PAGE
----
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Development at Stake

This column was distributed internationally by the Inter Press Service, Columnist Service, July 2004. Editors interested in acquiring the full text of these columns, please contact [email protected] specifying the name and address of the publication.

Current trade talks in Geneva aimed at reviving negotiations on lowering global trade barriers, which have floundered since the collapse of the fifth ministerial in Cancun, are a reminder of the crisis of inequity and hypocrisy within the WTO, which have afflicted the organization from the very beginning.

The text put before the 147 members on July 16 endorses the reprehensible treatment of development issues in the WTO. For example, the draft callously disregards the concerns of the developing countries in the field of agriculture. Agriculture being an area where developing countries might compete head-on with the industrialized nations - the draft asymmetrically panders to the interests of the politically influential corporate agriculture in rich countries like the U.S. at the expense of millions of poor farmers across the Third World. It enables rich countries to protect their markets in 'sensitive' products from import competition from developing countries while encouraging export dumping at artificially low prices by proposing a framework for new blue box subsidies to accommodate its richest members.

In addition, the draft openly discriminates by adopting a non-committal approach to the Special and Differential treatment needs, sensitive products and special safe guard mechanisms and leaves them for a "post framework stage." At the same time, the draft overlooks the demand of African countries for the Cotton Initiative to be treated on a stand-alone and fast-track basis, and instead, adopts the U.S. demand to consider this issue under the broader agriculture negotiations.

Using its powerful influence on the World Bank, IMF, and international trade agreements, the U.S. has already pressured poor countries into removing subsidies that favor local producers, and lowering tariff charges on foreign imports. With its own subsidies intact, the U.S. dumps cheap subsidized food into developing nations, ravaging the livelihoods of small farmers. The numbers are alarming: For example, the U.S. exports corn at prices 20 percent below the cost of production, and wheat at 46 percent below cost. The result is that the U.S. farm subsidies cost poor countries about $50 billion a year in lost agricultural exports - that's the same as total of rich countries aid to poor countries.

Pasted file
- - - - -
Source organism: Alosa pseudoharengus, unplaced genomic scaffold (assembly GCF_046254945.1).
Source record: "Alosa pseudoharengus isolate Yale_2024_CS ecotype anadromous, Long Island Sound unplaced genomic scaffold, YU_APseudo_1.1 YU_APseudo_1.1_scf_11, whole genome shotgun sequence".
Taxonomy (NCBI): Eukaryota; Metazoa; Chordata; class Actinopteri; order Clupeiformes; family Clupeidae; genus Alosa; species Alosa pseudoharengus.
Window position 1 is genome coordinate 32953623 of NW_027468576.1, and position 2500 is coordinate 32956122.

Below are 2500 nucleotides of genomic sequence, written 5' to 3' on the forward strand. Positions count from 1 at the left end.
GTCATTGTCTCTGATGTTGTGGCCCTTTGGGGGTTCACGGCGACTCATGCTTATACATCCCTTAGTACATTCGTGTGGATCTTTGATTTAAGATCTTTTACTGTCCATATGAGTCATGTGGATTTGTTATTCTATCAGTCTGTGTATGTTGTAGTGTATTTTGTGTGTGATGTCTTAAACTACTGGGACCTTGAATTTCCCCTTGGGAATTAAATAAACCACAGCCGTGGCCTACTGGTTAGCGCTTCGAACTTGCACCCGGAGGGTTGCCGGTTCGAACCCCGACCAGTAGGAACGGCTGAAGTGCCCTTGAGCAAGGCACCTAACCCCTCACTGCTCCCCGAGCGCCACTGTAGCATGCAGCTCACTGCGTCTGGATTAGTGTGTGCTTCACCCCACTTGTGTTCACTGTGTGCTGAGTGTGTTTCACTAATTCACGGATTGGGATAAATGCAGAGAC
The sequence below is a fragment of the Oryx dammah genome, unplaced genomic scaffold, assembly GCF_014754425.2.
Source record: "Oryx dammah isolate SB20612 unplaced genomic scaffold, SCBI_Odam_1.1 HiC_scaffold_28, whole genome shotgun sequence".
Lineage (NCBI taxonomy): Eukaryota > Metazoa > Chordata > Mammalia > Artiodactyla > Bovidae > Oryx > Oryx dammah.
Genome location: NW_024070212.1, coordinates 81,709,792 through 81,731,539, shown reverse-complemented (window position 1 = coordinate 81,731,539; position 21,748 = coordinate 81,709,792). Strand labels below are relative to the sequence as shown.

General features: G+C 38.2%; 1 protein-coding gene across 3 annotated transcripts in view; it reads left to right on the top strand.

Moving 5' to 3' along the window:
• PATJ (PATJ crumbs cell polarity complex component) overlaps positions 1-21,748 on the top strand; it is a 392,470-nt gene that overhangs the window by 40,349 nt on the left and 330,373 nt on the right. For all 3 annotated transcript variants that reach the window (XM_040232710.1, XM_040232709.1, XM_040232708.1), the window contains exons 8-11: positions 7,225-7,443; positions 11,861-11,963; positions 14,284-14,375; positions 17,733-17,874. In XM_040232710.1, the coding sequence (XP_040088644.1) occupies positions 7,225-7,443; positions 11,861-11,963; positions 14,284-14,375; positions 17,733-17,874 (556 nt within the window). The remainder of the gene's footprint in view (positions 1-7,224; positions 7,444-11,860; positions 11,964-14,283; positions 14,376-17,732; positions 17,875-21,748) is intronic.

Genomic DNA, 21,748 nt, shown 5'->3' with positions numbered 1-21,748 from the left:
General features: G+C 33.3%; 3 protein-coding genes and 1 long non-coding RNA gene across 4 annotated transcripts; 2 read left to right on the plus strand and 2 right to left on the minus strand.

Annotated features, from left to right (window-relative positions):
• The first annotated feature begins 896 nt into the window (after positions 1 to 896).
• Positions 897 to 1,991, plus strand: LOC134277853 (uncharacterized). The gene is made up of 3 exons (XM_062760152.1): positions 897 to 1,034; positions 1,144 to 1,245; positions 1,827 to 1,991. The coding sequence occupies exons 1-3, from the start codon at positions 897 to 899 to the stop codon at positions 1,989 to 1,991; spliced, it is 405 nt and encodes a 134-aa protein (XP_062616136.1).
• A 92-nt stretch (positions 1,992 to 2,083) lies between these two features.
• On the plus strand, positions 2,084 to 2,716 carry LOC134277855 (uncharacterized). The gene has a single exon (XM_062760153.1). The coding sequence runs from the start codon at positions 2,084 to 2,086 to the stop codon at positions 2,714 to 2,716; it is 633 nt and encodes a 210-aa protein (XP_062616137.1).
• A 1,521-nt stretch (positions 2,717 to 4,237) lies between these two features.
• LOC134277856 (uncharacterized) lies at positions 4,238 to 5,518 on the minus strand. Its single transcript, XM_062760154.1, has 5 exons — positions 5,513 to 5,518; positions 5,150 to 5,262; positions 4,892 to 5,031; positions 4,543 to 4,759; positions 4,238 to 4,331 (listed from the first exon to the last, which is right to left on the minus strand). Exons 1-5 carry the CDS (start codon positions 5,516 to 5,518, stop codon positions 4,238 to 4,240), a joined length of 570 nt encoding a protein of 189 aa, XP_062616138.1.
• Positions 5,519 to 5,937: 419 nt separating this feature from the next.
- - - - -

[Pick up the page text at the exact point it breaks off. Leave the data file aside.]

The draft fails on several other accounts. It does not mention the Doha mandated review of TRIPS to prevent monopolies in agriculture and pharmaceuticals. TRIPS have denied farmers and citizens access to affordable seeds and medicine, and promoted piracy of biodiversity and indigenous knowledge. In other areas such as Non Agriculture Market Access (NAMA) issues, it reproduces the same text that was rejected by the developing countries in Cancun on grounds that it would deepen their crisis of deindustrialization and unemployment. In services, the text advocates for swiftly moving forward with market access negotiations instead of respecting the right of developing countries to regulate trade in services.

Supachai Panitchpakdi, WTO director-general is keen to have country members reach agreement on the broad principles for cutting subsidies and import tariffs by July 31, ahead of the U.S. presidential election and changes in the European Commission, that will put trade negotiations on hold for months. With the rejection of the draft by the Indonesian government which represents the G33, and growing discontent among other member countries, the General Council Chair Ambassador Oshima has announced that the formal meeting of the General Council would be suspended on July 27 before the agenda item on the July package is discussed, ensuring most of the negotiations will take place in an "informal mode." Whenever Third World governments have balked at U.S. and EU dictated WTO proposals, they have been shown into a darkened room where they are bludgeoned with threats to cut off preferential market access, suspend aid, or otherwise have their arms twisted.

However this tactic does not work as already proven in Cancun. The crisis of Cancun has been deepened by the double standards of the WTO. The truth is that the draft July package pulls a reverse Robin Hood: robbing the world's poor to enrich American and European corporations and will remain deadlocked as it continues to fail the development needs of the poor.

* Anuradha Mittal is the founder and director of the Oakland Institute, a non partisan research, analysis and advocacy group.